by Ari
2018-10-23

Categorising websites by industry sector: how we solved a technical challenge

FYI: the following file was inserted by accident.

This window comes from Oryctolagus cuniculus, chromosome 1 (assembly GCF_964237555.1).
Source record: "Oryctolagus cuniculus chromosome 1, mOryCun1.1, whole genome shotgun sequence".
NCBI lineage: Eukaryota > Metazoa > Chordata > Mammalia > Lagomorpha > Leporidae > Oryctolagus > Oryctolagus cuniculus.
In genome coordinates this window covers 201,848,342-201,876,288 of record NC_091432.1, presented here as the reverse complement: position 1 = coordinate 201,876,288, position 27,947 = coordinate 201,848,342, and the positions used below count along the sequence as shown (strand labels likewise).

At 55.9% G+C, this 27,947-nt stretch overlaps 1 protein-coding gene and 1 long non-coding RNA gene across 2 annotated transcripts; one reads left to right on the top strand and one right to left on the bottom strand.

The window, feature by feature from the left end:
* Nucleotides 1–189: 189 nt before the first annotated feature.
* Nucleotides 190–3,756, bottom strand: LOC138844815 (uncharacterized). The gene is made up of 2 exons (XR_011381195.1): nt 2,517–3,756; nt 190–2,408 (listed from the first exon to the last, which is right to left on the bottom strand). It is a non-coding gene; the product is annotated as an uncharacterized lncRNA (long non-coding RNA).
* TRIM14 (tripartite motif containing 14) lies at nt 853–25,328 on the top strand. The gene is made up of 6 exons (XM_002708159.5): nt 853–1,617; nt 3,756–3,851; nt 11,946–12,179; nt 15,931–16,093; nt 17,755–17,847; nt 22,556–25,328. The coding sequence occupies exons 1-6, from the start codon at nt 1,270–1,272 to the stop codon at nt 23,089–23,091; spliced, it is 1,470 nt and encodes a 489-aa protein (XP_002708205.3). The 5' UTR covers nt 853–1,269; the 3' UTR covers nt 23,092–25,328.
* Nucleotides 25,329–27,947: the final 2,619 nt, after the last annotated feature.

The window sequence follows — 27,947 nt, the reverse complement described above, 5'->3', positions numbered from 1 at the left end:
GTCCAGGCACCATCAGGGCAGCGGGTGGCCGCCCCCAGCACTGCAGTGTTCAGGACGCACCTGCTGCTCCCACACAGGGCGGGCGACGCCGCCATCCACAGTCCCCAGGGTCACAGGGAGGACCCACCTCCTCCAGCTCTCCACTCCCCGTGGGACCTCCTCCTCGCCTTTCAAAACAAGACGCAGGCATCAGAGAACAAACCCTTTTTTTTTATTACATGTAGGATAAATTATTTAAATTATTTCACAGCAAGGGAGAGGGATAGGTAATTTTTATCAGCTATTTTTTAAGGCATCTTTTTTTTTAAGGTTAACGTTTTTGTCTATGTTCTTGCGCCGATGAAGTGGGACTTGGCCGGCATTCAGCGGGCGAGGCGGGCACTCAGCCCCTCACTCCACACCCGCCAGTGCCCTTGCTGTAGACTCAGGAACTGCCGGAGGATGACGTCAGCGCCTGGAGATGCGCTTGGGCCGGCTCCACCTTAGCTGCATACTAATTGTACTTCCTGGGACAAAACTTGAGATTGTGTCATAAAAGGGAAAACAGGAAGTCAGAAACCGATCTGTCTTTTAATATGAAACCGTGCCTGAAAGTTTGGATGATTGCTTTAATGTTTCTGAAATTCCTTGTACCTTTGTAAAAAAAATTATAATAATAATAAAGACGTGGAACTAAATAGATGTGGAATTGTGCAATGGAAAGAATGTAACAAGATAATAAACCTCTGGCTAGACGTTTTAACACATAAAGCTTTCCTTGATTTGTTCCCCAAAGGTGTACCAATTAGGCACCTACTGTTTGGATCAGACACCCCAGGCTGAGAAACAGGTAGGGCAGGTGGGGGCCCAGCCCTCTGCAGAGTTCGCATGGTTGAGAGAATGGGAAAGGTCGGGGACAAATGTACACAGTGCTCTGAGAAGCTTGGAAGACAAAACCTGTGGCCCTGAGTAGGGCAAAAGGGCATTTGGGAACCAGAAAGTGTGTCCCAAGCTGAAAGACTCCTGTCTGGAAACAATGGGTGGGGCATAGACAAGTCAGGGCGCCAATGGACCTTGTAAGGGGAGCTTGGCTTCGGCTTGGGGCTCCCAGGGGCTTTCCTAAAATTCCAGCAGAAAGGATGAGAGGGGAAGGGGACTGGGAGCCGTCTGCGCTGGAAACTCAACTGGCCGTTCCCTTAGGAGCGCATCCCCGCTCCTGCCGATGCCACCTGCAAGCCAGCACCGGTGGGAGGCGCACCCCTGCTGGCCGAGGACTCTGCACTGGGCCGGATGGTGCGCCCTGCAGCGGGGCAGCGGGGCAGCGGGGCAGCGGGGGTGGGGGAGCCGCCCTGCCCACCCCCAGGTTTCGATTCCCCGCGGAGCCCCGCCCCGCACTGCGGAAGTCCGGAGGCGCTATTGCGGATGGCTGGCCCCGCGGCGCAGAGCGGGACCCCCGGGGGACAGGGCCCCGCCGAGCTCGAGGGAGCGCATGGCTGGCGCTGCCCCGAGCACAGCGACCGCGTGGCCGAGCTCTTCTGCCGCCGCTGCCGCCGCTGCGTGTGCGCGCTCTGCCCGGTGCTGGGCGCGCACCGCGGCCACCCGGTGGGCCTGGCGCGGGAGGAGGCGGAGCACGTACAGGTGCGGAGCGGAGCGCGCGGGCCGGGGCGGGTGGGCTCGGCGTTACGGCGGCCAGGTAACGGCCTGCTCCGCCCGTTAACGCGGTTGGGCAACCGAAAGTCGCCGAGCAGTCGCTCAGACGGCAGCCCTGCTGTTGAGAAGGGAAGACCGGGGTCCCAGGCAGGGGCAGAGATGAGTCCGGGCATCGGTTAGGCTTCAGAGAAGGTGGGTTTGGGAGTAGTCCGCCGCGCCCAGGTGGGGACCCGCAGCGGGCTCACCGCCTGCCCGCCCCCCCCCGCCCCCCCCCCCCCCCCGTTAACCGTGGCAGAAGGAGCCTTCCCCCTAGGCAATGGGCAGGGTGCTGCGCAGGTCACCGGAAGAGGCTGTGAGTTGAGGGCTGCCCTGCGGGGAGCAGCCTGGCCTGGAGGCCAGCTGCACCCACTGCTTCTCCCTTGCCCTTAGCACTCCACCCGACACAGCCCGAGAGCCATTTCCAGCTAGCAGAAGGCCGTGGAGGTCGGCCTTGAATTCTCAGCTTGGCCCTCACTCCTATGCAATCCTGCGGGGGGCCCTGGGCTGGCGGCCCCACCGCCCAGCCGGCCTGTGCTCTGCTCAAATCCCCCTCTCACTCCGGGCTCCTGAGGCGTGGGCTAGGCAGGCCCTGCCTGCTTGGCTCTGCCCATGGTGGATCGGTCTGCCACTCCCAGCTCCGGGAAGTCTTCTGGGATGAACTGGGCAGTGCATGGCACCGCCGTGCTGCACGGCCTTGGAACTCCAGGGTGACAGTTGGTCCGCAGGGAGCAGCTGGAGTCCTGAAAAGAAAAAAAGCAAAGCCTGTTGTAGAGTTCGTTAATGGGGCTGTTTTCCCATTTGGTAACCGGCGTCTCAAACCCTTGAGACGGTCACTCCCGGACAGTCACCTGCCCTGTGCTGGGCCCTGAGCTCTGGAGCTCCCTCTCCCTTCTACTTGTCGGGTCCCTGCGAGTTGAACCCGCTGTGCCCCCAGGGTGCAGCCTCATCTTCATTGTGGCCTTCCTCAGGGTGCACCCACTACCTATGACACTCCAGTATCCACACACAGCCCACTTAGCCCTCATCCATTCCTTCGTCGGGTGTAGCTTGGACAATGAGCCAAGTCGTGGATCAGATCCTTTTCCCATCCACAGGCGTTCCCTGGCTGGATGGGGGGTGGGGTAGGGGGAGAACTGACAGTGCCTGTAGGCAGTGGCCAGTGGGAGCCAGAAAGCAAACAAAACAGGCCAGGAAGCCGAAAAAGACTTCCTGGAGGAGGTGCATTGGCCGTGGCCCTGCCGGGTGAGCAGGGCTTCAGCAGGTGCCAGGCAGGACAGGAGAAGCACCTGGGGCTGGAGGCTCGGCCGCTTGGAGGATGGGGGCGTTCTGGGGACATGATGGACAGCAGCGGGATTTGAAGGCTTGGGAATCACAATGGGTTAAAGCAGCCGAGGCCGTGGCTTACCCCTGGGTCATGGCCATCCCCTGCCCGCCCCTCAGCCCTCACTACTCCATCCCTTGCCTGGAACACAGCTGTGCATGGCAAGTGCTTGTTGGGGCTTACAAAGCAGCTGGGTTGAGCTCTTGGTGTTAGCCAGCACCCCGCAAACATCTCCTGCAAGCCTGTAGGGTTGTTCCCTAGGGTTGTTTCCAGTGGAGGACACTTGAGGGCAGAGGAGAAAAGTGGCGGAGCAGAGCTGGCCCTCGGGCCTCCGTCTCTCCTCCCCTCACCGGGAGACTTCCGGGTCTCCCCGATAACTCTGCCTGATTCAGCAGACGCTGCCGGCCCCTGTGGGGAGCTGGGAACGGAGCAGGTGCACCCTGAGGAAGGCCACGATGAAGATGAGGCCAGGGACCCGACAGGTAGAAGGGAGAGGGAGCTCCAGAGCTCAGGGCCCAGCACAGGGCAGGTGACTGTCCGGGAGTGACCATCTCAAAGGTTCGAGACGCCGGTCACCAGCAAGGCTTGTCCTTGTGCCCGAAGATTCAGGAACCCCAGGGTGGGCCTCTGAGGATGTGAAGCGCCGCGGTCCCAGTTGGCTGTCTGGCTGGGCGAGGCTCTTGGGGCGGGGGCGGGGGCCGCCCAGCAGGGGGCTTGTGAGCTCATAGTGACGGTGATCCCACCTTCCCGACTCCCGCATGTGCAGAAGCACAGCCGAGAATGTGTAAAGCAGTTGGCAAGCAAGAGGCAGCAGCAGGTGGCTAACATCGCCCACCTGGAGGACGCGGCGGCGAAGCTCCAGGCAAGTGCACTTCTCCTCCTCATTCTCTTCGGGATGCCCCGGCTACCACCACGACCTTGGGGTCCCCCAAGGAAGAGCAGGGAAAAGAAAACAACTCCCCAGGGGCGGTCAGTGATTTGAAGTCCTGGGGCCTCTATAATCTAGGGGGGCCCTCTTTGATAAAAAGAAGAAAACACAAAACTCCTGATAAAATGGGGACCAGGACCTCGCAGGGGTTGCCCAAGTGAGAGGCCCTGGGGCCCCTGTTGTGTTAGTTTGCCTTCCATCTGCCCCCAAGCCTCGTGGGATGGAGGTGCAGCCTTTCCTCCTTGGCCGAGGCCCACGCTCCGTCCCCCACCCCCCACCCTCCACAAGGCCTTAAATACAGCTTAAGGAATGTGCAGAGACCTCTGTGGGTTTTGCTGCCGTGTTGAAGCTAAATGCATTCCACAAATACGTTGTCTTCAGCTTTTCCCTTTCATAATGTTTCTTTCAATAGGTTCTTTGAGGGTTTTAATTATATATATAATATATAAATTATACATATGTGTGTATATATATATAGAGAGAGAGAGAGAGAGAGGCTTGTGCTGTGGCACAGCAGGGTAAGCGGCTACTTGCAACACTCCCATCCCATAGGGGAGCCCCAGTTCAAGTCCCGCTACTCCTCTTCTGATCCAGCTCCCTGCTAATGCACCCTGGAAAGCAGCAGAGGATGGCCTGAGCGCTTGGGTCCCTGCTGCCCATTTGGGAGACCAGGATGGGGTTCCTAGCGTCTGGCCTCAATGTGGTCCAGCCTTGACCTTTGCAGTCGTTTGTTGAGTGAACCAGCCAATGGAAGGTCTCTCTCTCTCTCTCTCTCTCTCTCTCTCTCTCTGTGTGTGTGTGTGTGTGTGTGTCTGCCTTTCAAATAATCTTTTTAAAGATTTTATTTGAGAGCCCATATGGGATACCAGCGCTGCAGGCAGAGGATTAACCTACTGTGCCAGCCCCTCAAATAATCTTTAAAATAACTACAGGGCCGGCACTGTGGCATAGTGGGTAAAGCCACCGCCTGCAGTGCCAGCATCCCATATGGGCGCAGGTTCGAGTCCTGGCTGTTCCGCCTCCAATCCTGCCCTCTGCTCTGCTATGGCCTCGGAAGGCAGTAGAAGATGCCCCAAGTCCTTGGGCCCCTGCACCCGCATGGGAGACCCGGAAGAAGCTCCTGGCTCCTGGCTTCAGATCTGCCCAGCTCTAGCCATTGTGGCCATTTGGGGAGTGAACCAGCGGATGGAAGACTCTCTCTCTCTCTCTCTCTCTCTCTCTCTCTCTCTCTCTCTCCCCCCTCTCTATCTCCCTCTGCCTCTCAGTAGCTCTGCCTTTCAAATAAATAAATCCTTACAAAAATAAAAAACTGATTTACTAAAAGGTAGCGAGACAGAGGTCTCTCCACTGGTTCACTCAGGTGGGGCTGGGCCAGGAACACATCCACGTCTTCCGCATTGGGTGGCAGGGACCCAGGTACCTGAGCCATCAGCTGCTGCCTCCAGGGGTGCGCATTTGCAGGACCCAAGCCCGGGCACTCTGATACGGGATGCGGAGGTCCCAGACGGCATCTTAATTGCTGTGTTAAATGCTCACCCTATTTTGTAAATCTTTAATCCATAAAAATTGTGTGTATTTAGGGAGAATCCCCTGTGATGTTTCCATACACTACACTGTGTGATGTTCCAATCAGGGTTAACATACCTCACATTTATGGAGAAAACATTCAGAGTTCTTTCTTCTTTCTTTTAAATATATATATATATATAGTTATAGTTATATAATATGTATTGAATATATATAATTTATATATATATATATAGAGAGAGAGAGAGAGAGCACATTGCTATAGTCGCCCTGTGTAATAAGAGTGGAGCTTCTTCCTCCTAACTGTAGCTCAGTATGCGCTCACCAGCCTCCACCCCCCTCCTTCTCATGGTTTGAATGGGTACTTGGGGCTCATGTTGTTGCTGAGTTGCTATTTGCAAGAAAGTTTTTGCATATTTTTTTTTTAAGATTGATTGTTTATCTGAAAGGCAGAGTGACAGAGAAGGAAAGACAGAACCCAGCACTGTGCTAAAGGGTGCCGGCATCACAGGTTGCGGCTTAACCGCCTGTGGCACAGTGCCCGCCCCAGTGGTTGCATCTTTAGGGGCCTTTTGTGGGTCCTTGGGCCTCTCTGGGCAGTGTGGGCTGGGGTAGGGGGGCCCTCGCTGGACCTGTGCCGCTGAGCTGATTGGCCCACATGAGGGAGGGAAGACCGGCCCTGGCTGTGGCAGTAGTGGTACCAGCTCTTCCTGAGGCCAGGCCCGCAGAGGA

When Littledata first started working with benchmark data we found the biggest barrier to accuracy was self-reporting on industry sectors. Here’s how we built a better feature to categorise customer websites. Google Analytics has offered benchmarks for many years, but with limited usefulness since the industry sector field for the website is often inaccurate. The problem is that GA is typically set up by a developer or agency without knowledge or care about the company’s line of business - or understanding of what that industry sector is used for. To fix this problem Littledata needed a way to categorise websites which didn’t rely on our users selecting from a drop-down list. Google Analytics has offered benchmarks for many years, but with limited usefulness since the industry sector field for the website is often inaccurate. [subscribe] The first iteration: IBM Watson NLP and a basic taxonomy Our first iteration of this feature used a pre-trained model as part of IBM Watson’s set of natural language APIs. It was simple: we sent the URL, and back came a category according to the Internet Advertising Bureau taxonomy. After running this across thousands of websites we quickly realised the limitations: It failed with non-English websites It failed when website homepage was heavy with images rather than text It failed when the website was rendered via Javascript Since our customer base is growing most strongly outside the UK, with graphical product lists on their homepage, and using the latest Javascript frameworks (such as React), the failure rate was above 50% and rising. So we prioritised a second iteration. The second iteration: Extraction, translation and public APIs The success criteria was that the second iteration could categorise 8 sites which the first iteration failed with, and should go on to be 80% accurate. We also wanted to use mainly public APIs, to avoid maintaining code libraries, so we broke the detection process into 3 steps: Extracting meaningful text from the website Translating that text into English Categorising the English text to an IAB category and subcategory The Watson API seemed to perform well when given sufficient formatted text, at minimal cost per use, so we kept this for step 3. For step 2, the obvious choice was Google Translate API. The magic of this API is that it can detect the language of origin (with a minimum of ~4 words) and then provide the English translation. That left us focussing the development time on step 1 - extracting meaningful text. Initially we looked for a public API, and found the Aylien article extraction API. However, after testing it out on our sample sites, it suffered from the same flaws as the IBM Watson processing: unable to handle highly graphical sites, or those with Javascript rendering. To give us more control of the text extraction, we then opted to use a PhantomJS browser on our server. Phantom provides a standard function to extract the HTML and text from the rendered page, but at the expense of being somewhat memory intensive. Putting the first few thousand characters of the website text into translation and then categorisation produced better results, but still suffered from false positives - for example if the text contained legal-ease about data privacy it got categorised as technical or legal. We then looked at categorising the page title and meta description, which any SEO-savvy site would stuff with industry language. The problem here is that the text can be short, and mainly filled with brand names. After struggling for a day we hit upon the magic formula: categorising both the page title and the page body text, and looking for consistent categorisation across the two. By using two text sources from the same page we more than doubled the accuracy, and it worked for all but one of our ‘difficult’ websites. This hold-out site - joone.fr - has almost no mention of its main product (diapers, or nappies), which makes it uniquely hard to categorise. So to put it all the new steps together, here’s how it works for our long-term enterprise client MADE.com's French-language site. Step 1: Render the page in PhantomJS and extract the page title and description Step 2: Extract the page body text, remove any cookie policy and format Step 3: Translate both text strings in Google Translate Step 4: Compare the categorisations of the title vs page body text Step 5: If the two sources match, store the category I’m pleased that a few weeks after launching the new website classifier we have found it to be 95% accurate. Benchmarking is a core part of our feature set, informing everything that we do here at Littledata. From Shopify store benchmarks to general web performance data, the improved accuracy and deeper industry sector data is helping our customers get actionable insights to improve their ecommerce performance. If you’re interested in using our categorisation API, please contact us for a pilot. And note that Littledata is also recruiting developers, so if you like solving these kind of challenges, think about coming to join us!